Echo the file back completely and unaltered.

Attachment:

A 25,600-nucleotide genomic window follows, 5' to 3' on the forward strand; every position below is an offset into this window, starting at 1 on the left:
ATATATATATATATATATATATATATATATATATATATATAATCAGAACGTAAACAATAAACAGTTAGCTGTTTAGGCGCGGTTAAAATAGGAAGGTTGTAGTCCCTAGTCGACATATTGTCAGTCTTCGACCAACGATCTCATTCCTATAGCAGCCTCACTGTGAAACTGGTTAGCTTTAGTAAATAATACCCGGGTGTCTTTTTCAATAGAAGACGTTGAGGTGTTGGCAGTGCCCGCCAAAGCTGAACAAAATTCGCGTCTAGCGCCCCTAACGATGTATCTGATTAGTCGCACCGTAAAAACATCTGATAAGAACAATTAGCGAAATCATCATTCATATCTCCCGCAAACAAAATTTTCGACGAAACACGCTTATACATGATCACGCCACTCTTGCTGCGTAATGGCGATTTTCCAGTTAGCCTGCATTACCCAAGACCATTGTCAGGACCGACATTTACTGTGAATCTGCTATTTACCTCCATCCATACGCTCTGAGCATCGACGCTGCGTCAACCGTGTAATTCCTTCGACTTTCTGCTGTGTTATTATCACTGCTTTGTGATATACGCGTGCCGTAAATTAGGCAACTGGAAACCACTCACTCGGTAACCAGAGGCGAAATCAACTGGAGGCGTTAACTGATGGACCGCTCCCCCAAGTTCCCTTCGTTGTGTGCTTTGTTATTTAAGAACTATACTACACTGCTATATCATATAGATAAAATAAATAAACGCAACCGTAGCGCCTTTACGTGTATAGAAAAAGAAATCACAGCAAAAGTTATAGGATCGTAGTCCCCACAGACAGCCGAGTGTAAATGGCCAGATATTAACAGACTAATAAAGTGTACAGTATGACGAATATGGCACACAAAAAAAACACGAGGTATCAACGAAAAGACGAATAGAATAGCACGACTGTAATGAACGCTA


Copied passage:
A 25,600-nucleotide genomic window follows, 5' to 3' on the forward strand; every position below is an offset into this window, starting at 1 on the left:
ATATATATATATATATATATATATATATATATATATATATAATCAGAACGTAAACAATAAACAGTTAGCTGTTTAGGCGCGGTTAAAATAGGAAGGTTGTAGTCCCTAGTCGACATATTGTCAGTCTTCGACCAACGATCTCATTCCTATAGCAGCCTCACTGTGAAACTGGTTAGCTTTAGTAAATAATACCCGGGTGTCTTTTTCAATAGAAGACGTTGAGGTGTTGGCAGTGCCCGCCAAAGCTGAACAAAATTCGCGTCTAGCGCCCCTAACGATGTATCTGATTAGTCGCACCGTAAAAACATCTGATAAGAACAATTAGCGAAATCATCATTCATATCTCCCGCAAACAAAATTTTCGACGAAACACGCTTATACATGATCACGCCACTCTTGCTGCGTAATGGCGATTTTCCAGTTAGCCTGCATTACCCAAGACCATTGTCAGGACCGACATTTACTGTGAATCTGCTATTTACCTCCATCCATACGCTCTGAGCATCGACGCTGCGTCAACCGTGTAATTCCTTCGACTTTCTGCTGTGTTATTATCACTGCTTTGTGATATACGCGTGCCGTAAATTAGGCAACTGGAAACCACTCACTCGGTAACCAGAGGCGAAATCAACTGGAGGCGTTAACTGATGGACCGCTCCCCCAAGTTCCCTTCGTTGTGTGCTTTGTTATTTAAGAACTATACTACACTGCTATATCATATAGATAAAATAAATAAACGCAACCGTAGCGCCTTTACGTGTATAGAAAAAGAAATCACAGCAAAAGTTATAGGATCGTAGTCCCCACAGACAGCCGAGTGTAAATGGCCAGATATTAACAGACTAATAAAGTGTACAGTATGACGAATATGGCACACAAAAAAAACACGAGGTATCAACGAAAAGACGAATAGAATAGCACGACTGTAATGAACGCTA